How can I improve it? I have tried a lot of things like trade-off some space but the time just doesn't go down. I think I am kind of stuck.

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Well you could make sure the indentation is consistent so people can read it. – Loki Astari Jan 3 '13 at 19:16
please post the struct and type definitions too - I wont review it unless I can compile it. – William Morris Jan 3 '13 at 21:58
Hi, I have updated it. would u please have a look at it now? Thanks. – dorafmon Jan 4 '13 at 10:54
Your tuple type and matrixtoCSR and matrixtoCSC are still missing. Also please post a main() with a simple test case. BTW why do you use a CSC and a CSR? – William Morris Jan 6 '13 at 18:16
@WilliamMorris Hi I have updated it with the def of tuple but sorry I cannot provide a test case because the main method reads some files of certain form and then call the multiply function. It will be too many lines to paste here. If you want I can send a email to you withe all the source files and test files. The reason why I use CSC and CSR is that I read the sparse matrix entry in wikipedia and I think it is a good idea to store the matrix in this form since it is fast for row/column slicing. – dorafmon Jan 6 '13 at 18:22

Here is my understanding of what you are doing:

• you have some matrices stored in files using your own 'naive' format.
• you read these into your matrix structures
• two of these matrices are then passed to multiply()
• you convert one of the matrices into a Compressed Row Storage
• and the other into a Compressed Column Storage
• you then extract the matrices from these compressed forms into arrays of values, one for rows and one for columns
• and finally you multiply them.

I find that complicated!

• Why not store the matrices directly in compressed format?
• Or convert your naive format into the extracted form without the CSC/CSR stage?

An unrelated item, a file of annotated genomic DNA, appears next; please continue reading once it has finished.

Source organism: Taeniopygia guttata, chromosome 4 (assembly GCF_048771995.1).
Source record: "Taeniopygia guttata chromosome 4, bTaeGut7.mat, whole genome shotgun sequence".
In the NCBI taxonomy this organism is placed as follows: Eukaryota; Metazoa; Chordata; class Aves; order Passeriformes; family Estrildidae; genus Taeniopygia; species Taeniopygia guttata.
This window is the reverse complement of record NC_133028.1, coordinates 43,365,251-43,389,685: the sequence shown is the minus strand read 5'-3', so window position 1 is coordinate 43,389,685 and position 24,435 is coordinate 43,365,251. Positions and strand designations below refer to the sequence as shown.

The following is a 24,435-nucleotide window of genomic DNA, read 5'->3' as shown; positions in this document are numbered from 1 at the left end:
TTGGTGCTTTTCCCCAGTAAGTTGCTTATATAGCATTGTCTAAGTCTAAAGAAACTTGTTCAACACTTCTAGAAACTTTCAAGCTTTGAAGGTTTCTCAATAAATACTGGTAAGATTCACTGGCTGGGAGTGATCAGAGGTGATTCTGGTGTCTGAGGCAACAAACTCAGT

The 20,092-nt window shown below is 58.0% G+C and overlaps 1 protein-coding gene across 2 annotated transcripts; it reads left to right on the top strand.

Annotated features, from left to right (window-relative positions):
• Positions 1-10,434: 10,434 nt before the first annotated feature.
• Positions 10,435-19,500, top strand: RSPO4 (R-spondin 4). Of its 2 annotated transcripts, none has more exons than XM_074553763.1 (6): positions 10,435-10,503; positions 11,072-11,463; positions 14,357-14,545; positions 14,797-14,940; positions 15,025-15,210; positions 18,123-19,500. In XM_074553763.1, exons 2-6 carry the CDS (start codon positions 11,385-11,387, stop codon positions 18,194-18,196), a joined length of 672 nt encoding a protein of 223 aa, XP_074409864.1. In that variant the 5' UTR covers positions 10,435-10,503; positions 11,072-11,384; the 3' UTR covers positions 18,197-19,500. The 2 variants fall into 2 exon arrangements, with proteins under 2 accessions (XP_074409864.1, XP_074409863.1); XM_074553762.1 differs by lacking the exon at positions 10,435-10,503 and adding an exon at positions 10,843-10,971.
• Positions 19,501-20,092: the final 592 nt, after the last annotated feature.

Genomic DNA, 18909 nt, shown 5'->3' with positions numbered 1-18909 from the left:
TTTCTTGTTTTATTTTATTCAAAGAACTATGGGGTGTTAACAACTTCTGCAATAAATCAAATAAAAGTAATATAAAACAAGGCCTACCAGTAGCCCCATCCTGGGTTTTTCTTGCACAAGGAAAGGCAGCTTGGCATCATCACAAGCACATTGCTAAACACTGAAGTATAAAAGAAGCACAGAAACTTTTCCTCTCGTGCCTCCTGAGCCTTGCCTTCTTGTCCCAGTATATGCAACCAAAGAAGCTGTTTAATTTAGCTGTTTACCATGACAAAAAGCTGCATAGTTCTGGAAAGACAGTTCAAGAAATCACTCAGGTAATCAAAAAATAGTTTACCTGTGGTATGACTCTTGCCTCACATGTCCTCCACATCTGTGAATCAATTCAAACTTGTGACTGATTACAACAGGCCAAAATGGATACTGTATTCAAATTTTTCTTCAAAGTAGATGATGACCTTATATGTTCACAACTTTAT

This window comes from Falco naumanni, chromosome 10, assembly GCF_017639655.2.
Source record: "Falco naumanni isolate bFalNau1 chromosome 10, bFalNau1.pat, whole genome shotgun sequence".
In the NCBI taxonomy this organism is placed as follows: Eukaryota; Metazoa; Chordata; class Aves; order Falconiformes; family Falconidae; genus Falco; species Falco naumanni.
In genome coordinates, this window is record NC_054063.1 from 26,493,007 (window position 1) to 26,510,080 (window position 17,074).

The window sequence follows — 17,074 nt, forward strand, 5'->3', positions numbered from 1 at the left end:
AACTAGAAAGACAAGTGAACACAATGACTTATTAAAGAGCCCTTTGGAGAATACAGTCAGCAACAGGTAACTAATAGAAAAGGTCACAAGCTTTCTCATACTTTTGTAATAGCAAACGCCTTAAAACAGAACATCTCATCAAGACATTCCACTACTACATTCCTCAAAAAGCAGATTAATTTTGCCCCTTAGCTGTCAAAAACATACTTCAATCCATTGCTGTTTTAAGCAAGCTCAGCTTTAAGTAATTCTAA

• Why use both CSR and CSC? They are both methods of compressing a matrix but they do the same job. I can see no point in using both.

With these defects, there is not much point in reviewing the code in detail, but here are some general points:

• include the right headers and don't cast the return from malloc
• know that calloc gives you a zeroed array

• use const where possible on function parameters (eg row/column in compute, X/Y in multiply)

• use static where possible for functions

• compute and multiply are badly named

• improve your naming in general. You have four structures all containing fields named row and column. I'm sure at least two of these contain the number of rows/columns (eg. n_rows). And your tuple lists are called row and column. It all becomes very confusing.

• pass by reference is better for structures.

• your multiply does a lot more than just multiply the matrices. It first compresses the input matrices and then expands the compressed matrices. These steps belong elsewhere (if they belong anywhere). Your first two big for-loops shoud be separate functions. The nested-for in each might well belong in a separate function too (difficult to tell, but nested loops are often better split). And the free-loops should also be separate functions. By splitting a big function into several smaller ones (with appropriate names), you make the code easier to read and test.

Sorry to be negative.

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Thanks. I will try to follow your advice and modify my code. Thanks indeed. – dorafmon Jan 6 '13 at 20:29